Once upon a time the whisky regions of Scotland relied on local resources to produce their water of life. This meant floor maltings on site that relied on kilns to dry the barley. These in turn would have been fired by peat harvested nearby for the year ahead. Direct fired stills would have continued this theme and each stage would have increased the potency for flavour outside of the wood itself.
Nowadays of course whisky is far more efficient and the regions interconnected thanks to modern transportation links. Barley doesn't come from down the road today; potentially it could be another country never mind county entirely. Directly fired stills are almost extinct and floor maltings are only entertained by a handful of distilleries.
So it goes without saying that whisky from these decades would have possessed an element of peat, a hint of smoke and Islay wasn't the be all and end all for peated expressions. Just look to 1972 and Brora for proof of the potency and potential offered by a mainland distillery.
Nowadays the fashion is for peated whisky and those distilleries that have progressed into the modern age have until now left behind such a characteristic. In recent years they have sought to rediscover their peated roots with mixed results. I did enjoy the Glenfiddich 125th Anniversary release yet more recently was disappointed by Glenlivet's Nadurra edition finished in heavily peated whisky casks.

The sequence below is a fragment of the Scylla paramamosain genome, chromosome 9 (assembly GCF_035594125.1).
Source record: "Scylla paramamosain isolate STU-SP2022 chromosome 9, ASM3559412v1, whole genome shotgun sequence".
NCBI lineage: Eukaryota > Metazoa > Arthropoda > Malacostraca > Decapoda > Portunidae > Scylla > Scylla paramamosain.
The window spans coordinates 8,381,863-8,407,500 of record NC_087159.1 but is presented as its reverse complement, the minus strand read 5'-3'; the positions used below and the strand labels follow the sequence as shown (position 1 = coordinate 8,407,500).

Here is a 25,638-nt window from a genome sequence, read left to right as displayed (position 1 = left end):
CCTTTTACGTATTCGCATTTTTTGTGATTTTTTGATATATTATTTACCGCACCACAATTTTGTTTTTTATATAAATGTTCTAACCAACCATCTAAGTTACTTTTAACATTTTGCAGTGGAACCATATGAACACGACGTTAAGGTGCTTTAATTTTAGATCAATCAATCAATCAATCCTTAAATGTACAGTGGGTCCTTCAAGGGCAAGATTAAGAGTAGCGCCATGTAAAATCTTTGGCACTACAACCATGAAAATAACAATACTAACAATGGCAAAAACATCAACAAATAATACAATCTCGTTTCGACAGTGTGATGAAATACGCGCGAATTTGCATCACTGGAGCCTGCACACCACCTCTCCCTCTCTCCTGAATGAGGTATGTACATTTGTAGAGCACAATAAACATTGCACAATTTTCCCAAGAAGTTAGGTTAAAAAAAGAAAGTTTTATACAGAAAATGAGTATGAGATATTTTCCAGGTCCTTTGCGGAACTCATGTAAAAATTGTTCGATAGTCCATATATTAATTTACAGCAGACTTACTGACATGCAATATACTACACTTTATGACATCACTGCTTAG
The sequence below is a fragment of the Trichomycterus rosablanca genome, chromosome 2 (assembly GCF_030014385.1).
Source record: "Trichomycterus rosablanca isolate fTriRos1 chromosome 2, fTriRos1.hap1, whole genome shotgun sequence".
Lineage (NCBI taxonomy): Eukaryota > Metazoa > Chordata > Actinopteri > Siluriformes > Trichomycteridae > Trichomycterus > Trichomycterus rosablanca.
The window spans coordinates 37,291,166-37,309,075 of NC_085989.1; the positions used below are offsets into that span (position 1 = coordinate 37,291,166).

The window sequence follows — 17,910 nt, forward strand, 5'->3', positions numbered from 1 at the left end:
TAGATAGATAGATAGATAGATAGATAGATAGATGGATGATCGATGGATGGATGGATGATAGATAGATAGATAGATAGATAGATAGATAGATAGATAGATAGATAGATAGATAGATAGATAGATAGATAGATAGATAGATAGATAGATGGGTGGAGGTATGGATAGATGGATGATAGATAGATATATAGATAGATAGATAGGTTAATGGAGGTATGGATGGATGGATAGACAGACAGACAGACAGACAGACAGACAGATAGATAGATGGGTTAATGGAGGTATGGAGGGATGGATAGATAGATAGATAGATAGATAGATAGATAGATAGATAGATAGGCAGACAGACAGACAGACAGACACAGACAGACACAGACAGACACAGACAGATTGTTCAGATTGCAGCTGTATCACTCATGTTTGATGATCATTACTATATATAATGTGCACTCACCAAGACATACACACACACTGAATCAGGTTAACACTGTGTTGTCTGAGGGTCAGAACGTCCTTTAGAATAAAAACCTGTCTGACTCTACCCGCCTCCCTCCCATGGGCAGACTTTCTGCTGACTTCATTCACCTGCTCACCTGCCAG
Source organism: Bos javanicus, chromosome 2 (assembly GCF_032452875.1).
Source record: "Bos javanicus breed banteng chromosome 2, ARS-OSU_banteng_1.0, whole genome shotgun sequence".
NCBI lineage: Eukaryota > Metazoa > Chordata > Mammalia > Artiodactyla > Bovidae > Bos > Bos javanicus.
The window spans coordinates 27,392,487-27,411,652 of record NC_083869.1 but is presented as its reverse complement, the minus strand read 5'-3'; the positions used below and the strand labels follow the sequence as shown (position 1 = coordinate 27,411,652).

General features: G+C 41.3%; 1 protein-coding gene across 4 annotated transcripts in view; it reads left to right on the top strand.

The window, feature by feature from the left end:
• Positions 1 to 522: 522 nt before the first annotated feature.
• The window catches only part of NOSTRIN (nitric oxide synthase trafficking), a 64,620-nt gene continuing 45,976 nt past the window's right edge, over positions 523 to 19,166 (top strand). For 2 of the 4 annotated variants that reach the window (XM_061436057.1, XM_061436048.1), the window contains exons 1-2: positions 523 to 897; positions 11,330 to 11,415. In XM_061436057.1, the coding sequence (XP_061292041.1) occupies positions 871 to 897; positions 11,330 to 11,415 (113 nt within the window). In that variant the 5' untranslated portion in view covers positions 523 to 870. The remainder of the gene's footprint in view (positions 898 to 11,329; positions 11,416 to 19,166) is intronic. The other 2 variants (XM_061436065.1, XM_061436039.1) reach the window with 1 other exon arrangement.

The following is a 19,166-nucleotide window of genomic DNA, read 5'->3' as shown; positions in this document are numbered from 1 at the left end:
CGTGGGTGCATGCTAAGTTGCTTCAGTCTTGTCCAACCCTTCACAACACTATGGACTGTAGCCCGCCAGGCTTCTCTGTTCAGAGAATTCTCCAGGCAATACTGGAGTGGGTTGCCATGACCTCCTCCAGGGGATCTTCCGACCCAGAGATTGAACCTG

This peated GlenDronach is a popular addition to their normally sherry influenced core range. It'll set you back around £37 and is bottled at 46% strength. This sample was kindly provided by Justine who you can discover over at Kaskwhisky.
Colour: vanilla custard
Nose: sunflower oil, gunpowder residue, pineapples, pine cones, sandpaper, lemons, cough syrup, ground hazelnuts, custard creams
Taste: interesting a rush of sweetness I wasn't expecting before the peat steps in and takes over. Then a torrent of ash, juicy pineapple, almonds and Sugar Puffs (a popular UK cereal with honey). Then some sweetness of castor sugar, crushed walnuts and finally bitter red salad leaves.
Overall: a no age statement whisky that shows on the palate. Very two dimensional in reality, its perfect if you're wanting a quick peat hit without any effort required.
Labels: featured, glendronach, peated, review, whisky